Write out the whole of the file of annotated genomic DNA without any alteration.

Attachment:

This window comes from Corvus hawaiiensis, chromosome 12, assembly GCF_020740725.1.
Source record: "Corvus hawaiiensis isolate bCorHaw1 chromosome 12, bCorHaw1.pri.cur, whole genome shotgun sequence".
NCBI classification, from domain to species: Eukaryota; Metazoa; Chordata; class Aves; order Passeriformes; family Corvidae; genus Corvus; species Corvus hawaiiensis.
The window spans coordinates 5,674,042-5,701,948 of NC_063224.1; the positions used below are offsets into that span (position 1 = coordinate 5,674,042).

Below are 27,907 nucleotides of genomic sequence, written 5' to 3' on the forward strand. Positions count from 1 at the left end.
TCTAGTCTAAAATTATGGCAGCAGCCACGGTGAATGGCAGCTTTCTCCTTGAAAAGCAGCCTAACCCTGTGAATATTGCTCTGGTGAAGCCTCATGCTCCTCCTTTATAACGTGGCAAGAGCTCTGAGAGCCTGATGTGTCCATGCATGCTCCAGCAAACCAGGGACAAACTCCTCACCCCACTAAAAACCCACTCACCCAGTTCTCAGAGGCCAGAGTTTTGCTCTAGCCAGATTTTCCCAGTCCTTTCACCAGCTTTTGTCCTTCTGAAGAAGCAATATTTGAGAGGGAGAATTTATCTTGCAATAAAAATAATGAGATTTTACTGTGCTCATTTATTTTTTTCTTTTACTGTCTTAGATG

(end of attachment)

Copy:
This window comes from Corvus hawaiiensis, chromosome 12, assembly GCF_020740725.1.
Source record: "Corvus hawaiiensis isolate bCorHaw1 chromosome 12, bCorHaw1.pri.cur, whole genome shotgun sequence".
NCBI classification, from domain to species: Eukaryota; Metazoa; Chordata; class Aves; order Passeriformes; family Corvidae; genus Corvus; species Corvus hawaiiensis.
The window spans coordinates 5,674,042-5,701,948 of NC_063224.1; the positions used below are offsets into that span (position 1 = coordinate 5,674,042).

Below are 27,907 nucleotides of genomic sequence, written 5' to 3' on the forward strand. Positions count from 1 at the left end.
TCTAGTCTAAAATTATGGCAGCAGCCACGGTGAATGGCAGCTTTCTCCTTGAAAAGCAGCCTAACCCTGTGAATATTGCTCTGGTGAAGCCTCATGCTCCTCCTTTATAACGTGGCAAGAGCTCTGAGAGCCTGATGTGTCCATGCATGCTCCAGCAAACCAGGGACAAACTCCTCACCCCACTAAAAACCCACTCACCCAGTTCTCAGAGGCCAGAGTTTTGCTCTAGCCAGATTTTCCCAGTCCTTTCACCAGCTTTTGTCCTTCTGAAGAAGCAATATTTGAGAGGGAGAATTTATCTTGCAATAAAAATAATGAGATTTTACTGTGCTCATTTATTTTTTTCTTTTACTGTCTTAGATG